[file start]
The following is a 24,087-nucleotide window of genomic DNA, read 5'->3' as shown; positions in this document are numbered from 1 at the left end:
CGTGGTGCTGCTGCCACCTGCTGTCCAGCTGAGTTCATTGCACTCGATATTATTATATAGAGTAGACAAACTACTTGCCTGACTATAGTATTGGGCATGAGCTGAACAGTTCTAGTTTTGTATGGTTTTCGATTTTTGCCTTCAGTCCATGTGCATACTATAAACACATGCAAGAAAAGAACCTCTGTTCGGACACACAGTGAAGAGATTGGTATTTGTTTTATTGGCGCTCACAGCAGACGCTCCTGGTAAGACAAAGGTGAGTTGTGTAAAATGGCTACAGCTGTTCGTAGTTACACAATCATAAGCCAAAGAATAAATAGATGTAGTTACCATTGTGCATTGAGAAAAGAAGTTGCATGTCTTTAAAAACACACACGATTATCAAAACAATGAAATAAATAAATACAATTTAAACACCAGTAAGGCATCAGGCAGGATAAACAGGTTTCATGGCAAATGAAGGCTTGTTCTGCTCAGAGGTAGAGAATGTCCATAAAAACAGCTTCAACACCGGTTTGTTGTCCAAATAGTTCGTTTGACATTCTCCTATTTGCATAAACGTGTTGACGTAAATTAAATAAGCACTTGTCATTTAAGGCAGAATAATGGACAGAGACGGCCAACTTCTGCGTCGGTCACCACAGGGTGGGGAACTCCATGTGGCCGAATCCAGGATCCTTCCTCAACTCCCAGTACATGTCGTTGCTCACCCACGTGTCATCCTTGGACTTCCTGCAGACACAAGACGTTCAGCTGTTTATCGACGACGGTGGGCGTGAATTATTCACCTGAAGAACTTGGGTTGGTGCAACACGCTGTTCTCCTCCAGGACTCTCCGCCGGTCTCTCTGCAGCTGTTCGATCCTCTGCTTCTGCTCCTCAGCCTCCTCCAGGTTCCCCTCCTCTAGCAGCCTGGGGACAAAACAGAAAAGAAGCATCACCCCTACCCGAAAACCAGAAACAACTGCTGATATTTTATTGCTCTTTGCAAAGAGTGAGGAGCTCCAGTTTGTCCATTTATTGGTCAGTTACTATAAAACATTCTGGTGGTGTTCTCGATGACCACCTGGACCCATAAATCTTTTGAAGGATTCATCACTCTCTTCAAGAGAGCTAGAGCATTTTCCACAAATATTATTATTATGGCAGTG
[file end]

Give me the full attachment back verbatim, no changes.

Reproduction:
The following is a 24,087-nucleotide window of genomic DNA, read 5'->3' as shown; positions in this document are numbered from 1 at the left end:
CGTGGTGCTGCTGCCACCTGCTGTCCAGCTGAGTTCATTGCACTCGATATTATTATATAGAGTAGACAAACTACTTGCCTGACTATAGTATTGGGCATGAGCTGAACAGTTCTAGTTTTGTATGGTTTTCGATTTTTGCCTTCAGTCCATGTGCATACTATAAACACATGCAAGAAAAGAACCTCTGTTCGGACACACAGTGAAGAGATTGGTATTTGTTTTATTGGCGCTCACAGCAGACGCTCCTGGTAAGACAAAGGTGAGTTGTGTAAAATGGCTACAGCTGTTCGTAGTTACACAATCATAAGCCAAAGAATAAATAGATGTAGTTACCATTGTGCATTGAGAAAAGAAGTTGCATGTCTTTAAAAACACACACGATTATCAAAACAATGAAATAAATAAATACAATTTAAACACCAGTAAGGCATCAGGCAGGATAAACAGGTTTCATGGCAAATGAAGGCTTGTTCTGCTCAGAGGTAGAGAATGTCCATAAAAACAGCTTCAACACCGGTTTGTTGTCCAAATAGTTCGTTTGACATTCTCCTATTTGCATAAACGTGTTGACGTAAATTAAATAAGCACTTGTCATTTAAGGCAGAATAATGGACAGAGACGGCCAACTTCTGCGTCGGTCACCACAGGGTGGGGAACTCCATGTGGCCGAATCCAGGATCCTTCCTCAACTCCCAGTACATGTCGTTGCTCACCCACGTGTCATCCTTGGACTTCCTGCAGACACAAGACGTTCAGCTGTTTATCGACGACGGTGGGCGTGAATTATTCACCTGAAGAACTTGGGTTGGTGCAACACGCTGTTCTCCTCCAGGACTCTCCGCCGGTCTCTCTGCAGCTGTTCGATCCTCTGCTTCTGCTCCTCAGCCTCCTCCAGGTTCCCCTCCTCTAGCAGCCTGGGGACAAAACAGAAAAGAAGCATCACCCCTACCCGAAAACCAGAAACAACTGCTGATATTTTATTGCTCTTTGCAAAGAGTGAGGAGCTCCAGTTTGTCCATTTATTGGTCAGTTACTATAAAACATTCTGGTGGTGTTCTCGATGACCACCTGGACCCATAAATCTTTTGAAGGATTCATCACTCTCTTCAAGAGAGCTAGAGCATTTTCCACAAATATTATTATTATGGCAGTG